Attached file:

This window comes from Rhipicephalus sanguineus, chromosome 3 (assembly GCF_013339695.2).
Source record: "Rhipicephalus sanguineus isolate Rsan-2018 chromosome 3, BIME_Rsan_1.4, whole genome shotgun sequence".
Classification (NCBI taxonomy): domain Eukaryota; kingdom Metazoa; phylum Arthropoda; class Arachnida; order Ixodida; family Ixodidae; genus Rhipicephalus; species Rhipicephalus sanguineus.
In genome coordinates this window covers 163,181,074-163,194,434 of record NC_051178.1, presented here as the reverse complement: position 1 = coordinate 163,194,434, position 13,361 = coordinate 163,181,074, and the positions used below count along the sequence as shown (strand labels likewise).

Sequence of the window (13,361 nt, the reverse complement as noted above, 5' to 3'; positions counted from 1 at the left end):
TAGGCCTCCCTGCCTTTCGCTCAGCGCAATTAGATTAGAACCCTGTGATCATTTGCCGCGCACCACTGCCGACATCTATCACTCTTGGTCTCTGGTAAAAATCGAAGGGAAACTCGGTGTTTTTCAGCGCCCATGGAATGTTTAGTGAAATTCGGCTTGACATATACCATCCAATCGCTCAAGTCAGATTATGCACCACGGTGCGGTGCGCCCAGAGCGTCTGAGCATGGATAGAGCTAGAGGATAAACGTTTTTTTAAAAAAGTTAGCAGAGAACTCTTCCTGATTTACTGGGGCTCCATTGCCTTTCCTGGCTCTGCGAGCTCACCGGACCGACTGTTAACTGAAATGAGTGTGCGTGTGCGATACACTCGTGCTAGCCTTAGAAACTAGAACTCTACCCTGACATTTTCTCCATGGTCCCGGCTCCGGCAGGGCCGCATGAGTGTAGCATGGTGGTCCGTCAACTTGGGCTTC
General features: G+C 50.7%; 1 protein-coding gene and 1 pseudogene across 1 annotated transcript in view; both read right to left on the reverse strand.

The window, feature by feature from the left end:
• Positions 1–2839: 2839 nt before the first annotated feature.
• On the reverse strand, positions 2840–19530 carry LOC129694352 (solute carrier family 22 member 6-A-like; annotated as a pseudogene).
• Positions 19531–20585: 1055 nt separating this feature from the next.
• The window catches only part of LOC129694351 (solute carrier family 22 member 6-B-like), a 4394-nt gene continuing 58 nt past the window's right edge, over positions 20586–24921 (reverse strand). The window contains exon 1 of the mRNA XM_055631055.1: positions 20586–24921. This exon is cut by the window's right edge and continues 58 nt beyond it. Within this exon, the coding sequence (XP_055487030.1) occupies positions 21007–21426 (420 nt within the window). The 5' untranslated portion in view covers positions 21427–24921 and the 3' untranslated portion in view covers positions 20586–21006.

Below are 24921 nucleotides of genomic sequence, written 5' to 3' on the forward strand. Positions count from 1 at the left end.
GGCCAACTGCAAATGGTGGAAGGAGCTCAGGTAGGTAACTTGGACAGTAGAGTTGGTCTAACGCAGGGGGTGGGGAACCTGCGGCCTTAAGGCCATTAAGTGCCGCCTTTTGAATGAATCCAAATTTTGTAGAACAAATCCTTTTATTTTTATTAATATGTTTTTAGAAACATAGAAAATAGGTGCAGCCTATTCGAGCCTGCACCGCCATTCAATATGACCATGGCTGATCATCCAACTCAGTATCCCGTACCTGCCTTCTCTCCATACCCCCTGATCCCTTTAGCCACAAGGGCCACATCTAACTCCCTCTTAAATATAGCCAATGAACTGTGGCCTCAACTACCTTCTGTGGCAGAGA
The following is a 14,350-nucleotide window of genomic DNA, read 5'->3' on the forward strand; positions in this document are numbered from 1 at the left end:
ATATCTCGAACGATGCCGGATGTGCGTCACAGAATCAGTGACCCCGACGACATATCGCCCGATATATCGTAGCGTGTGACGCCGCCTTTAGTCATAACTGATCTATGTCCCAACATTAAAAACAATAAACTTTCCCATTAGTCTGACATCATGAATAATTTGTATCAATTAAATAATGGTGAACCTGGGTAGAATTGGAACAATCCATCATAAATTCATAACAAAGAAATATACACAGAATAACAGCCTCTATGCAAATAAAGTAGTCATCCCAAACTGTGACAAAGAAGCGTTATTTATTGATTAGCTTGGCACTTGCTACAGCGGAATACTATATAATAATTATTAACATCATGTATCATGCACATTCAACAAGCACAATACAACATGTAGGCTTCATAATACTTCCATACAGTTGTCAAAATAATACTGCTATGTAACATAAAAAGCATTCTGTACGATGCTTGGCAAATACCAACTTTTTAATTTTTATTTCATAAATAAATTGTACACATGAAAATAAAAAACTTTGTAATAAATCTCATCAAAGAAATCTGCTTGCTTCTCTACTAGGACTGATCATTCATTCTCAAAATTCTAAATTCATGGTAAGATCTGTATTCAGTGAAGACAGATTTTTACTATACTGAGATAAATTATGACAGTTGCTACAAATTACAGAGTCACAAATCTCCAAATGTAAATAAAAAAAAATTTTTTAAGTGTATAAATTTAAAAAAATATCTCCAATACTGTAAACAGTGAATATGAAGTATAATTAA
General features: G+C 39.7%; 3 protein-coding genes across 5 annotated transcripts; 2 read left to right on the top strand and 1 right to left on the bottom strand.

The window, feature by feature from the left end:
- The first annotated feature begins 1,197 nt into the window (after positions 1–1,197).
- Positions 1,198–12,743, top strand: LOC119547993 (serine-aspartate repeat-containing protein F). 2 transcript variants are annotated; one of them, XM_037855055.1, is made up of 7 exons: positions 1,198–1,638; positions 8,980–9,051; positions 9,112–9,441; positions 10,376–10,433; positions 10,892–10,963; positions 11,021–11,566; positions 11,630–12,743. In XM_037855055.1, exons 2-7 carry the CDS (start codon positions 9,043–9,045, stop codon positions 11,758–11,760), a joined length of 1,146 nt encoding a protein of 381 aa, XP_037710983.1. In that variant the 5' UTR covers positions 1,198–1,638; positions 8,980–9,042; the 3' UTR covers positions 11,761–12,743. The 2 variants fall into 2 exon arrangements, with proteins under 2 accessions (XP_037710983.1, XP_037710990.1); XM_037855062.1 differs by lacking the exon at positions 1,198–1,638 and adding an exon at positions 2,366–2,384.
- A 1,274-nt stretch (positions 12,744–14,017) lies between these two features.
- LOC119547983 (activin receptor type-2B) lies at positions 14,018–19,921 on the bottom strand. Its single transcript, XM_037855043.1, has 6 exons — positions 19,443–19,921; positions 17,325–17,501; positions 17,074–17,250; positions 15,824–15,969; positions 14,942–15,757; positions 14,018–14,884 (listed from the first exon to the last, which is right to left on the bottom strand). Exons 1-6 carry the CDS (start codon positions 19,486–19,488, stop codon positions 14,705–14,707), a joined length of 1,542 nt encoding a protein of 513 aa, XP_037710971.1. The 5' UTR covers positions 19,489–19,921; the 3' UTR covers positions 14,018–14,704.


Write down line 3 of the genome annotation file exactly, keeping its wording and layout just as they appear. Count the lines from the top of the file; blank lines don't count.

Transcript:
Classification (NCBI taxonomy): domain Eukaryota; kingdom Metazoa; phylum Arthropoda; class Arachnida; order Ixodida; family Ixodidae; genus Rhipicephalus; species Rhipicephalus sanguineus.